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Jackson v. Cain

United States District Court, M.D. Louisiana

November 17, 2014



RICHARD L. BOURGEOIS, Jr., Magistrate Judge.

This matter comes before the Court on the petitioner's application for a writ of habeas corpus pursuant to 28 U.S.C. § 2254. The petitioner, Howard L. Jackson, challenges his 1983 conviction and life sentence, entered in the Eighteenth Judicial Court for the Parish of West Baton Rouge, State of Louisiana, on one count of aggravated rape. The petitioner contends (1) that he was provided with ineffective assistance of counsel during post-conviction review proceedings because his appointed counsel failed to file a memorandum as directed by the state court judge after a hearing conducted on October 8, 1992, (2) that the prosecution withheld exculpatory evidence and/or knowingly presented false evidence at trial, in violation of Brady v. Maryland, 373 U.S. 83 (1963) and Napue v. Illinois, 360 U.S. 264 (1959), (3) that he was denied equal protection in light of the racially discriminatory practice of choosing grand jury foremen in West Baton Rouge Parish in 1983, and (4) that he was provided with ineffective assistance of counsel at trial because his attorney failed to move to quash the grand jury indictment for that reason.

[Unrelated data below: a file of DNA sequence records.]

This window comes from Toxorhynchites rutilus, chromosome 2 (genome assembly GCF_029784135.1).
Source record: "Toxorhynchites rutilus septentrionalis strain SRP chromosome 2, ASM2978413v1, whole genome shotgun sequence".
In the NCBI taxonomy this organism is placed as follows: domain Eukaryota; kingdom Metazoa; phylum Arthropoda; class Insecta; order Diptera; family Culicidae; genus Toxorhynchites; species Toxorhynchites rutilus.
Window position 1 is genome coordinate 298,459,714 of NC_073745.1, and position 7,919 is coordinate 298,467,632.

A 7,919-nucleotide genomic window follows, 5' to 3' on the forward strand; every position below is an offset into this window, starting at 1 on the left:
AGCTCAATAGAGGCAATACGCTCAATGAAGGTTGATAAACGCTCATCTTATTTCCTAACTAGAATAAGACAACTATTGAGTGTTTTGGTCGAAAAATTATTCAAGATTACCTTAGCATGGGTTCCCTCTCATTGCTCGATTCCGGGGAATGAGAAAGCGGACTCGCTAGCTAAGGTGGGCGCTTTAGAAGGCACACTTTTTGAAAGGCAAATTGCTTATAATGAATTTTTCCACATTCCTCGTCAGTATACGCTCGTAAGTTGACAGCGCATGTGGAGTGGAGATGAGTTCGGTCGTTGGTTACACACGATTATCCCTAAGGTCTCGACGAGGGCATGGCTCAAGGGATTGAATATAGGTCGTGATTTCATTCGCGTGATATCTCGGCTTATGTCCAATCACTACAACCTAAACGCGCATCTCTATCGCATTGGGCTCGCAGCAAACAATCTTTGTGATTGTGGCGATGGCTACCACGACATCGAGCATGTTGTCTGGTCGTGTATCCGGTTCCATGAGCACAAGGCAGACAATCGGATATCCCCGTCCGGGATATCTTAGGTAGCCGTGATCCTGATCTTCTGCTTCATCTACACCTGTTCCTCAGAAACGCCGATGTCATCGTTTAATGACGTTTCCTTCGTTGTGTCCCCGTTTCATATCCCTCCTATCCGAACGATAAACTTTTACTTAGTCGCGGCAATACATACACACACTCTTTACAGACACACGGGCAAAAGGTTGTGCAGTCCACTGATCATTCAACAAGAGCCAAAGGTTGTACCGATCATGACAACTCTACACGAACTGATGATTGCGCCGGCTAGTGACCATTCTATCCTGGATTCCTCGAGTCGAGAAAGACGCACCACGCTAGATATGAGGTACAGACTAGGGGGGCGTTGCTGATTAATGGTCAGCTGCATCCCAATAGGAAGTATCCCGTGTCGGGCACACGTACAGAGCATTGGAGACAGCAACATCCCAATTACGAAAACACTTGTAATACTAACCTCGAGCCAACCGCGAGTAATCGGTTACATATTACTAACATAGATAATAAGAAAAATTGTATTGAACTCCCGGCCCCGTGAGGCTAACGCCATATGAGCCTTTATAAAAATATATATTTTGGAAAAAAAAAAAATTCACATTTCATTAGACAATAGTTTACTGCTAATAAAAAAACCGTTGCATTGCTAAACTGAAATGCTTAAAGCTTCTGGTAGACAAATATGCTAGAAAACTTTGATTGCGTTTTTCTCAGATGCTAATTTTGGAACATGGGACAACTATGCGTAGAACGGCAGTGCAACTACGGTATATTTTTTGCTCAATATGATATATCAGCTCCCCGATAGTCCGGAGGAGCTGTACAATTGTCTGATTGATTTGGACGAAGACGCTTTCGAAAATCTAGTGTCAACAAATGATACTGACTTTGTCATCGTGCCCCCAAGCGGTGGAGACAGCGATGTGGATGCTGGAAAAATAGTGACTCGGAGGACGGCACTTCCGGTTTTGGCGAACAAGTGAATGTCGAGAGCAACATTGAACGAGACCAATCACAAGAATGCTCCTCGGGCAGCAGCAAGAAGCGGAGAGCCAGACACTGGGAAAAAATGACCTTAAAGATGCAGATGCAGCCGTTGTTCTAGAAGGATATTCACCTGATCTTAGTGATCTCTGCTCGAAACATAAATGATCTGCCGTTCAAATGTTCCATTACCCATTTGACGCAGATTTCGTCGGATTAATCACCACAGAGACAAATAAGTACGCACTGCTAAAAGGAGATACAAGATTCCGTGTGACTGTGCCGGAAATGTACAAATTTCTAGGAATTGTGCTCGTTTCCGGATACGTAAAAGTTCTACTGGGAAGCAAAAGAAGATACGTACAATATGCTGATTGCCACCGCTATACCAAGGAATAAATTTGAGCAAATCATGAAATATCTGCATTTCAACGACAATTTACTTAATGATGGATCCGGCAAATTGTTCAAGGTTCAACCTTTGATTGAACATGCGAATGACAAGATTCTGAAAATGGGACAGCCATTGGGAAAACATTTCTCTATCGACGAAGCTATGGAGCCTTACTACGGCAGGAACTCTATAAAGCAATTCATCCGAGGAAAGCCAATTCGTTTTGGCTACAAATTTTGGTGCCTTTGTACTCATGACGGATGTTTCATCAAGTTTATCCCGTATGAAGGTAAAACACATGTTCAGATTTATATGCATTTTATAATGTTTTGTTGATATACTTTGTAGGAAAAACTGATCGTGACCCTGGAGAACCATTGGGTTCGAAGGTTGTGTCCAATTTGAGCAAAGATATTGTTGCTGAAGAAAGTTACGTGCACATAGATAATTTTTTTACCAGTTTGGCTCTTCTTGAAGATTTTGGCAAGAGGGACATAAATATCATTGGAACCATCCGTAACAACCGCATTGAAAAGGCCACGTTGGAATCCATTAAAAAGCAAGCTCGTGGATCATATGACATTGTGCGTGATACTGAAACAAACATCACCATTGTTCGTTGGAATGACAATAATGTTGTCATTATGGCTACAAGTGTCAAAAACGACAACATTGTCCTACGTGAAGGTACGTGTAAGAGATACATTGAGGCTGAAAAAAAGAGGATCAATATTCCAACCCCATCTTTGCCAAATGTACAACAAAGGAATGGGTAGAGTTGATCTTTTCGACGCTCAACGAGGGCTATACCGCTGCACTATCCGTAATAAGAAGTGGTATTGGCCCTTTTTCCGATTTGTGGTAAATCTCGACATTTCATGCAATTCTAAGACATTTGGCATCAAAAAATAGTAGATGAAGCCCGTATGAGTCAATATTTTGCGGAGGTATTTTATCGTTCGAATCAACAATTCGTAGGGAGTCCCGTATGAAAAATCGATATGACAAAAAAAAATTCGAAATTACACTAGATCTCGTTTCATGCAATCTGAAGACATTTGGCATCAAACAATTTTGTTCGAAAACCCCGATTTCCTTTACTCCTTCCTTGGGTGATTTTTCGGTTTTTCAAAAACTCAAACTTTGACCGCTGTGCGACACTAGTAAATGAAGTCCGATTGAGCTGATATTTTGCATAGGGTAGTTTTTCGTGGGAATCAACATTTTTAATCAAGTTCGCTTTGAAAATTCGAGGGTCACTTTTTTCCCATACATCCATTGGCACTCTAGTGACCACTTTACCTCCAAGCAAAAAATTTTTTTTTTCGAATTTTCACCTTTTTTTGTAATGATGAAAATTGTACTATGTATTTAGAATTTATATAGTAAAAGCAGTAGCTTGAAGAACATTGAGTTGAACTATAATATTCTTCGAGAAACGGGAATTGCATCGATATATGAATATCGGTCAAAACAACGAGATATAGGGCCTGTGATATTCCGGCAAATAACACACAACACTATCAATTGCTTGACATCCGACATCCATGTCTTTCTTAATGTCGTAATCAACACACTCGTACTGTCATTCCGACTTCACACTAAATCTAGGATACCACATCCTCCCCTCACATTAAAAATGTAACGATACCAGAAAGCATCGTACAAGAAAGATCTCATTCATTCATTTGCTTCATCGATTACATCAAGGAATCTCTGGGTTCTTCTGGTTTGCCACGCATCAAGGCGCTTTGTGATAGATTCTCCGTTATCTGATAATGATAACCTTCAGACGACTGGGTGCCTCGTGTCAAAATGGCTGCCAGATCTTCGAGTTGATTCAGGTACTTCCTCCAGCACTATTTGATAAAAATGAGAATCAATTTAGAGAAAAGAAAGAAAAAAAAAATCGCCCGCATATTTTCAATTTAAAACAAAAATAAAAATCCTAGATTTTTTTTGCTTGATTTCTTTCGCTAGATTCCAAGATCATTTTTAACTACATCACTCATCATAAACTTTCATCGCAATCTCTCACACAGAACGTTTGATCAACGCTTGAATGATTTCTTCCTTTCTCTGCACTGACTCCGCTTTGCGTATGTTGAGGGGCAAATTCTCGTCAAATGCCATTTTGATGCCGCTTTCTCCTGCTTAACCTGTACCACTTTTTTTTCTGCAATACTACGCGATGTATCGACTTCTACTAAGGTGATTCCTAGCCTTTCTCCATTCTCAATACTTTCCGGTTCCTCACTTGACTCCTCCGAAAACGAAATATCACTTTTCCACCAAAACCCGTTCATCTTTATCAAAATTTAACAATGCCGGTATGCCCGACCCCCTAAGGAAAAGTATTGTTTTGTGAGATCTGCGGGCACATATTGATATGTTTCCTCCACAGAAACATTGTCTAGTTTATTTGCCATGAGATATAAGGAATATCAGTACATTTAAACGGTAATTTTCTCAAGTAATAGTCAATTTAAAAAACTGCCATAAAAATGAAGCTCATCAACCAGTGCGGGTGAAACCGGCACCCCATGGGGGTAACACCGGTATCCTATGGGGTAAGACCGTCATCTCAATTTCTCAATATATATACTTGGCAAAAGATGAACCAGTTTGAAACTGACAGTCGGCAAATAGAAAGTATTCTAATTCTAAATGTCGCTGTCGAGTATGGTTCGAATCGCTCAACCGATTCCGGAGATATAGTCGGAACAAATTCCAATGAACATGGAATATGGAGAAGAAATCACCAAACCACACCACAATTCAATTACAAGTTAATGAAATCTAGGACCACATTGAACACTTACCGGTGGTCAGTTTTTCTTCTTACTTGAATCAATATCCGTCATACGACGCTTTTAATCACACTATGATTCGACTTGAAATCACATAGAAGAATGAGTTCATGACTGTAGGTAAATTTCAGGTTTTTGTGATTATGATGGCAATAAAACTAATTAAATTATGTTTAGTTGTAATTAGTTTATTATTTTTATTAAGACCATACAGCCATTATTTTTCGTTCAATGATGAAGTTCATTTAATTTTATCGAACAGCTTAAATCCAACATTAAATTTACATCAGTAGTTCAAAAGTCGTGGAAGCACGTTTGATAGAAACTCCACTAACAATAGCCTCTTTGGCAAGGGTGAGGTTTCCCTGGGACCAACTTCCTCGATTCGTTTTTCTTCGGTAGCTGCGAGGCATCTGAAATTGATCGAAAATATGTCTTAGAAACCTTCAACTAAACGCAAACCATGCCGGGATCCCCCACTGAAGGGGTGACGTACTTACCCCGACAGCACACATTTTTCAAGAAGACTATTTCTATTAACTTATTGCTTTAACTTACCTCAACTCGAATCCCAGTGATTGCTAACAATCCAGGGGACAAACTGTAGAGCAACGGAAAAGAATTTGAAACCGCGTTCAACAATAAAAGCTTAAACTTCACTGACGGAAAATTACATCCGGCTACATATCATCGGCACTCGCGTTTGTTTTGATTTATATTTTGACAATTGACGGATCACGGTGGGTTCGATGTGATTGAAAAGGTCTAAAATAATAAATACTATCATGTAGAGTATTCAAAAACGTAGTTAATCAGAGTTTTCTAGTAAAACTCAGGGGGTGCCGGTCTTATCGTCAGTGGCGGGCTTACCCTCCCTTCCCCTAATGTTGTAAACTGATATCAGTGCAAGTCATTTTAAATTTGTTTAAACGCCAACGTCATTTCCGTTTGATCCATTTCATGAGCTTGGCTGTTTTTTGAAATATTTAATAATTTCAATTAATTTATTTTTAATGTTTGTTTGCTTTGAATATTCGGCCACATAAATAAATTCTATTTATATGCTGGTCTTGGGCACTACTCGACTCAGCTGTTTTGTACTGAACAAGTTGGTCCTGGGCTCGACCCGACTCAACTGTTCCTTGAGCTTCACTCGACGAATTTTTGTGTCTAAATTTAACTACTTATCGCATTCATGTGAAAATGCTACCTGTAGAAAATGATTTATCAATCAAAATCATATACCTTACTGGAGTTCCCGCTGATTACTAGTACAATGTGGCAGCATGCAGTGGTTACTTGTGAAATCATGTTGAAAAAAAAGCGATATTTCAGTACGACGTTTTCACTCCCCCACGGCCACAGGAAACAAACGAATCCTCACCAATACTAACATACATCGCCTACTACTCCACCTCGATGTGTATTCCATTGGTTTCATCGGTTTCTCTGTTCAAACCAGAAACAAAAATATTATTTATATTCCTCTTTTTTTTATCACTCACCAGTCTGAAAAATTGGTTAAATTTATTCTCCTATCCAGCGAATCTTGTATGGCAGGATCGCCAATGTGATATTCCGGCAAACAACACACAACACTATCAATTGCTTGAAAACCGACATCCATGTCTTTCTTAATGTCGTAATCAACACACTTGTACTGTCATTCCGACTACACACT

Procedural History

The Court will not engage in a lengthy recitation of the procedural history relative to the petitioner's claims, which history is included in the prior Magistrate Judge's Report and Recommendation dated November 21, 2013 (R. Doc. 15). In summary, however, it is noted that the petitioner was convicted and sentenced in 1983 to life imprisonment in connection with the offense of aggravated rape. Upon a subsequent appeal to the Louisiana Court of Appeal for the First Circuit, the conviction and sentence were affirmed on May 30, 1984. State v. Jackson, 450 So.2d 1053 (La.App. 1st Cir. 1984). The petitioner's subsequent application for supervisory review before the Louisiana Supreme Court was denied on October 3, 1986. State v. Jackson, 494 So.2d 321 (La. 1986). Upon the petitioner's failure to seek further review before the United States Supreme Court, his conviction became final on or about January 2, 1987, after the passage of the 90-day period allowed for him to seek such review.[1]